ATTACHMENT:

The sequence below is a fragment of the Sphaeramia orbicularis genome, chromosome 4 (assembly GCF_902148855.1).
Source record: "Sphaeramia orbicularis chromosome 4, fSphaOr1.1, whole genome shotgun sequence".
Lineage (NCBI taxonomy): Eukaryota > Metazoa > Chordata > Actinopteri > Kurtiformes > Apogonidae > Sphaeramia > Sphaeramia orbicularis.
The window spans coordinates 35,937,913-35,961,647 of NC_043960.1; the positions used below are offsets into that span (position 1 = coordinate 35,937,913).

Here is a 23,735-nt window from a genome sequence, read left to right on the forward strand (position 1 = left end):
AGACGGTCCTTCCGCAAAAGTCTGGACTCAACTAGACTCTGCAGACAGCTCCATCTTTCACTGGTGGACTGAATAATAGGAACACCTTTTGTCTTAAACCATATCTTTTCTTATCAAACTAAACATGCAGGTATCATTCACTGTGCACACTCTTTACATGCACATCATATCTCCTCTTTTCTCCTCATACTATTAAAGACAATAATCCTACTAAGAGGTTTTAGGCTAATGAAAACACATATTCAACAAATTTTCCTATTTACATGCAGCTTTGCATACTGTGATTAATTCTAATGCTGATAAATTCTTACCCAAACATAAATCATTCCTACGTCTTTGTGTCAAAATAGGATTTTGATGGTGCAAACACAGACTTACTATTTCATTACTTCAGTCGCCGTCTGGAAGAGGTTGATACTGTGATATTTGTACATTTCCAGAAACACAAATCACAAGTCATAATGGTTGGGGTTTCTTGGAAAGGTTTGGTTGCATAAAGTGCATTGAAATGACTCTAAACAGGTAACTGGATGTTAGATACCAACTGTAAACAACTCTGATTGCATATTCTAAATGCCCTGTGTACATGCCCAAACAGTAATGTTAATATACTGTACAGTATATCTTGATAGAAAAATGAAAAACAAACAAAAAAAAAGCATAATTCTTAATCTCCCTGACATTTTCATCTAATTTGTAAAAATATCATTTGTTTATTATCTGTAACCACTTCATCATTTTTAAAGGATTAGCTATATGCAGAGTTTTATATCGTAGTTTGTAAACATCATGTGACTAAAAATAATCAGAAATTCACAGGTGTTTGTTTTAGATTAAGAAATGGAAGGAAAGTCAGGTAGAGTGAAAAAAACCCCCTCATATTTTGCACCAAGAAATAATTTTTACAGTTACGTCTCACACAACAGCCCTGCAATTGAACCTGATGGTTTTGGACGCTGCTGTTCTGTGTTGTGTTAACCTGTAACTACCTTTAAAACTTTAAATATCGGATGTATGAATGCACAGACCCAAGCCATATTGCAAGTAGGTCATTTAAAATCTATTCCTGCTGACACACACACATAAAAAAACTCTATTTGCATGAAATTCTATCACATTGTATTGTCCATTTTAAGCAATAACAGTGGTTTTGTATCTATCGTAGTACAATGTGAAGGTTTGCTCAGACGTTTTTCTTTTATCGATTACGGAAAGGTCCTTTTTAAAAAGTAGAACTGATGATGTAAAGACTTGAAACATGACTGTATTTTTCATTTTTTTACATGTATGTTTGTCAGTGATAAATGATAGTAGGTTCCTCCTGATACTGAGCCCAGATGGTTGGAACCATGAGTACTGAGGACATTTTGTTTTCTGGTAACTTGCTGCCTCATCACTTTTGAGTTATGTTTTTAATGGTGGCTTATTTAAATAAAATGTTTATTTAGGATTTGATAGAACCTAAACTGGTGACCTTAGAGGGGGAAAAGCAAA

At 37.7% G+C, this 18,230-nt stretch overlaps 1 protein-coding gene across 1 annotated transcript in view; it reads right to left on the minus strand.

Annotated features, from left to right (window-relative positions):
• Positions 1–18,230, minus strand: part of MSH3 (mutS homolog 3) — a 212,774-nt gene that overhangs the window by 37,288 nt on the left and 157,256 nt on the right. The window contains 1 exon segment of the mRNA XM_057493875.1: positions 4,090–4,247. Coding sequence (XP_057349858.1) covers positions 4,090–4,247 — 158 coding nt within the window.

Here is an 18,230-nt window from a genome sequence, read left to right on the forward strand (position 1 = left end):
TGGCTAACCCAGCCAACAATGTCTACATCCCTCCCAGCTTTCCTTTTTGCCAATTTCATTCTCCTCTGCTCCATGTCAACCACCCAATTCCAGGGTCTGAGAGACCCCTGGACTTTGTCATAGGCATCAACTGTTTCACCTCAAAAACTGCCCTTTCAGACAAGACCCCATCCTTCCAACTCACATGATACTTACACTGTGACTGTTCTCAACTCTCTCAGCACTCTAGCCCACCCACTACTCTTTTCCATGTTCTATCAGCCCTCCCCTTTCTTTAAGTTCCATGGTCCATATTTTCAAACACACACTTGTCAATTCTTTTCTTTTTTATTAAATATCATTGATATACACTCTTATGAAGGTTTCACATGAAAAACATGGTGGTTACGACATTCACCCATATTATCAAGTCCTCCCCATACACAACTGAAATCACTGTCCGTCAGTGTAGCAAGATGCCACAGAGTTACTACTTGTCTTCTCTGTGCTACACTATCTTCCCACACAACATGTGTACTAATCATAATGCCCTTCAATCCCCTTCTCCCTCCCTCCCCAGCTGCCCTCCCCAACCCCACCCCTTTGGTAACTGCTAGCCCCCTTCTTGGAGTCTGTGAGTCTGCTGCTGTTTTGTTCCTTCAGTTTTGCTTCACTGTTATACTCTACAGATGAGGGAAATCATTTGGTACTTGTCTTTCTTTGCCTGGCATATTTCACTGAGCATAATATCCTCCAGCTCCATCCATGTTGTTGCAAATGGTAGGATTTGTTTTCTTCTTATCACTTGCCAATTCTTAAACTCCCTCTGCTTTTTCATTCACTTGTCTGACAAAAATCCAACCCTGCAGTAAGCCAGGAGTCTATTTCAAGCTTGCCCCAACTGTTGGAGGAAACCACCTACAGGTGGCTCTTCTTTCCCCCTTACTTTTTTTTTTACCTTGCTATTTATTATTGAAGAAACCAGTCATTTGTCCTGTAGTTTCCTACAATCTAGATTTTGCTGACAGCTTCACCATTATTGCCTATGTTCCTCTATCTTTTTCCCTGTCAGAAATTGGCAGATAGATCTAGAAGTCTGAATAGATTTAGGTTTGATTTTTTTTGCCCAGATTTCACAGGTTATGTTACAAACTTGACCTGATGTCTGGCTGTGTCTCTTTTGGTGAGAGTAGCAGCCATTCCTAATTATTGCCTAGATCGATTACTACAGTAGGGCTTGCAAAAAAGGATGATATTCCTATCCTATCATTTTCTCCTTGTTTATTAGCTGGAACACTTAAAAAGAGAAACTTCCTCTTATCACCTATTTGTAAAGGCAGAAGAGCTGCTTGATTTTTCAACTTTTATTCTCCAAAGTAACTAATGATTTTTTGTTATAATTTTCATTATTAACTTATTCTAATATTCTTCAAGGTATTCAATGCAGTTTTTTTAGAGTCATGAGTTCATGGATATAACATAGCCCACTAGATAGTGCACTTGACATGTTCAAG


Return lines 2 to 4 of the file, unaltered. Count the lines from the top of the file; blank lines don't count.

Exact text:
Source record: "Sphaeramia orbicularis chromosome 4, fSphaOr1.1, whole genome shotgun sequence".
Lineage (NCBI taxonomy): Eukaryota > Metazoa > Chordata > Actinopteri > Kurtiformes > Apogonidae > Sphaeramia > Sphaeramia orbicularis.
The window spans coordinates 35,937,913-35,961,647 of NC_043960.1; the positions used below are offsets into that span (position 1 = coordinate 35,937,913).